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Seat Time or Results?

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This is a guest post from Dr. Terry I. Brooks who is the Executive Director of Kentucky Youth Advocates.

I know that colleagues to the North will smile but in Kentucky, the big education issue in our just completed legislative session revolved around making up snow days. Admittedly, in Kentucky, schools cancel classes if snow is predicted. A dusting is a sure cause to close and more than an inch may mean kids are out for weeks!

This winter has been worse than most with some school districts in eastern Kentucky quite legitimately missing more than a month of school. This has caused lots of consternation for state legislators and superintendents. Should they "forgive" days so schools can let out before the July 4th fireworks go off? If so, how many days should be "forgiven?" If we "forgive" days, is that a retreat from rigorous learning standards or a common sense accommodation to the rhythms of schools in the Commonwealth?

I will leave the details of this year's calendar to our lawmakers, but all this snow-day debate reminds me of the age when school reform was alive in Kentucky. The debate then was around results versus seat-time. One side of the equation was dead set that a Carnegie unit meant this many minutes of seat time and any deviation therein was surely opening the gates to softened standards. On the other side (admittedly mine!) was a legion led by national rebel reformers like Grant Wiggins and Ted Sizer. That chorus of voices echoed with ideas like "performance by exhibition" and "diploma by demonstration." They talked about high school seniors - and even sophomores and juniors - essentially "comping" out of the standard courses of study through authentic assessments to pursue independent projects; community-based learning; and/or, a more rapid move towards advanced study be that on a university track or at a technical work site. The debate was rigorous. And there were actually some innovative and wildly successful tries at recalibrating school definitions of time. These pioneering tries captured the imagination of what could be.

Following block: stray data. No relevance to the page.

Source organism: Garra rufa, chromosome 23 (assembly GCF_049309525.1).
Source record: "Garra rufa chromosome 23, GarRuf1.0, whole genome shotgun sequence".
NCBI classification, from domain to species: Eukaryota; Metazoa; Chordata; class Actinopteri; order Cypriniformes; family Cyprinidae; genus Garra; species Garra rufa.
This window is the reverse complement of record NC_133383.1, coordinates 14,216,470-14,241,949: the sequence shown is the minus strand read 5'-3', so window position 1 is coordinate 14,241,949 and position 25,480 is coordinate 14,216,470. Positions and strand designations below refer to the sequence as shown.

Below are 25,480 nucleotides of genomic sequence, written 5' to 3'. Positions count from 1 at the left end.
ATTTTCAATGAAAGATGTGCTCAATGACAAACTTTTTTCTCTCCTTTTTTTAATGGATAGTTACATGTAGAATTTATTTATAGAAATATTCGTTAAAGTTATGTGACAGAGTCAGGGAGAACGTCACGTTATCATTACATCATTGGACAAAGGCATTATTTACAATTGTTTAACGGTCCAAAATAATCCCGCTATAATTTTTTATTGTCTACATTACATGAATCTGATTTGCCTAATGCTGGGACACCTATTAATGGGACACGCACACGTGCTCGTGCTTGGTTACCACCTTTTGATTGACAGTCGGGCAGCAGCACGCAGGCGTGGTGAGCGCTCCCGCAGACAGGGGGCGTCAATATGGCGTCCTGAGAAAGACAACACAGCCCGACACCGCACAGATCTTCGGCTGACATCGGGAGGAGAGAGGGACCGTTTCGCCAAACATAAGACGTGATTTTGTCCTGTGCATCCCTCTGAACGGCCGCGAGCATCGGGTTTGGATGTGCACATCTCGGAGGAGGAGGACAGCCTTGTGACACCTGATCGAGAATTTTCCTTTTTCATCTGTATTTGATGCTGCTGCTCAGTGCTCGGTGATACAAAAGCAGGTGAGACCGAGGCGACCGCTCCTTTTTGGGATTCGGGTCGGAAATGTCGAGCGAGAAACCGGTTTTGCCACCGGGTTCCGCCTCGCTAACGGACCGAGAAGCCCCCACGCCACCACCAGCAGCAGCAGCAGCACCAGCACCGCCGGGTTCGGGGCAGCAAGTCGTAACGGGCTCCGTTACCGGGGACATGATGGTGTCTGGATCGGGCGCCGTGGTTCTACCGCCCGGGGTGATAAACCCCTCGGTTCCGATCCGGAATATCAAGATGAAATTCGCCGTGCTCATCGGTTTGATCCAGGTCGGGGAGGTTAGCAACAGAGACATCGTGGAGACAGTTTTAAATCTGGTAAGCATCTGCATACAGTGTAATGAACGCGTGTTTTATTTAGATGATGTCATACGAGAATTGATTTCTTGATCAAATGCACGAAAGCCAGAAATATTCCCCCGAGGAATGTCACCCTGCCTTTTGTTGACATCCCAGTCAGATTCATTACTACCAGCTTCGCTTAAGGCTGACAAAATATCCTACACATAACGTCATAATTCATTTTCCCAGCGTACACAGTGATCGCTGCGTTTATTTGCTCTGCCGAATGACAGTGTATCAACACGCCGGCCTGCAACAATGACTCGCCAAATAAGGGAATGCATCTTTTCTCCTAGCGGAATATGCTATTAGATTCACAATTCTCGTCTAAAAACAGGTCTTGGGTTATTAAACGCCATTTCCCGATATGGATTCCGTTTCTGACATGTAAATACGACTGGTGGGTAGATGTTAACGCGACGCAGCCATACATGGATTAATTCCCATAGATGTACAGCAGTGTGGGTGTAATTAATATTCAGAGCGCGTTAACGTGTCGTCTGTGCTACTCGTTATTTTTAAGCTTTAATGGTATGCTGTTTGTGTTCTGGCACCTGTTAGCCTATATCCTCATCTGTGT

Those days are long gone. Seemingly accountability standards and assessment systems; changing governance personalities; and the pressures of the times have unalterably moved us back toward convention. And the debate becomes about how many minutes a student sits in the classroom and not about the kind of learner that student has become. Maybe - just maybe - it is time to re-engage a discussion about time and learning and schools without reference to any wintry mix, but with a total focus on how we want to develop graduates who are knowledge workers. I wonder if there is margin for today's education establishment to re-think the relative priority placed on time versus results?

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